For all of us who are change agents, we need to realize that we have a responsibility to our organization that when we introduce change and we create discord, we maximize the amount of change we get for the discord we create.
Excerpt from “Stewardship:The Noblest Form of Leadership – Part II,” Compass Clinical Consulting Profile in Healthcare Leadership Interview with University of Virginia Medical Center Chief Executive Officer, R. Edward Howell, by Cary Gutbezahl, MD.
Dr. Cary Gutbezahl : How did you prepare the organization for the type of change that you were embarking on? You made a pretty significant structural change in the organization, and obviously there were some people that weren’t going to be happy with it. Beyond the individual impact, there was also organizational impact.
R. Edward Howell: We did a lot of questioning, talking and investigation. We sought input. The input wasn’t so much to determine what to do, but more as an affirmation of what needed to be done.
Talking with leadership within the organization, university and governance, all through the process was an affirmation that we needed to move this organization to the next level, and a recognition that there was going to be some turbulence that resulted from it.
I teach health management in the classroom, and one of my topics is managing change. I don’t think that leadership in healthcare has studied the basic concepts of change management thoroughly enough. Frankly, some of the best work and research in change management came from Kurt Lewin, a professor at MIT back in the late 1940s and 1950s. His research on the interaction between turbulence and change is stellar.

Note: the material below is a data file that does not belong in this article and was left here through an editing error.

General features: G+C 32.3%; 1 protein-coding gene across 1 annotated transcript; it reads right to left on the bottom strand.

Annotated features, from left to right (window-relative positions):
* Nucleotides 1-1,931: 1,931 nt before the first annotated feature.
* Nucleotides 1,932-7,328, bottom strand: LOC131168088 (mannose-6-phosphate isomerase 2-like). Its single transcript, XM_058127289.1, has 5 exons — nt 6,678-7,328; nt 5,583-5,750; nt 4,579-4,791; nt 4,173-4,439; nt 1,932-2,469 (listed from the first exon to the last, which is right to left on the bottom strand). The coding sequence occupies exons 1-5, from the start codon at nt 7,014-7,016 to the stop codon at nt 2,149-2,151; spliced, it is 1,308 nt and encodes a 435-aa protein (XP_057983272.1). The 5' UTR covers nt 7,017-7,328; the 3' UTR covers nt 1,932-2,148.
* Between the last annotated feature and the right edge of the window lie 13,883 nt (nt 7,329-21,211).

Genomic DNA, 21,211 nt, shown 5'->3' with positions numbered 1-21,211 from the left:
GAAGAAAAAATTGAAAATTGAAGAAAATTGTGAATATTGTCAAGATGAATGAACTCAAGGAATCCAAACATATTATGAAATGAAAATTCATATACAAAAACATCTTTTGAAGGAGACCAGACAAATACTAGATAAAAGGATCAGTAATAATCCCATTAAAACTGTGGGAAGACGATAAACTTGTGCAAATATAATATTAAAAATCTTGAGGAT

“Turbulence” is a word he used to describe the discord in an organization when you bring about change.
When you introduce change, almost any kind of change, you get some discord. That’s what he called turbulence. Even with the smallest change—change in the line for your cafeteria in terms of whether you put the utensils on the right or left side or the front or back—you get discord. After you introduce that discord, you get a level of stability, and you can introduce a lot more change without a lot of discord. But the real challenge for the leader is to make sure you don’t take it too far because it can get out of control, and this is what we call chaos.
So, for all of us who are change agents, we need to realize that we have a responsibility to our organization that when we introduce change and we create discord, we maximize the amount of change we get for the discord we create.
And so I recognized when I was going to make these changes, we needed to make all of these changes at the time I created the discord. We spent a lot of time planning and getting a comprehensive picture of what needed to be done. We announced it and then did it in a very short period of time.
I brought in interim leadership, had a number of sessions that were very structured, and planned well in advance to making the change so that when it happened and we created turbulence, we maximized the change. We were ever aware that there was only so much we could do before chaos reigned. You want to avoid that.
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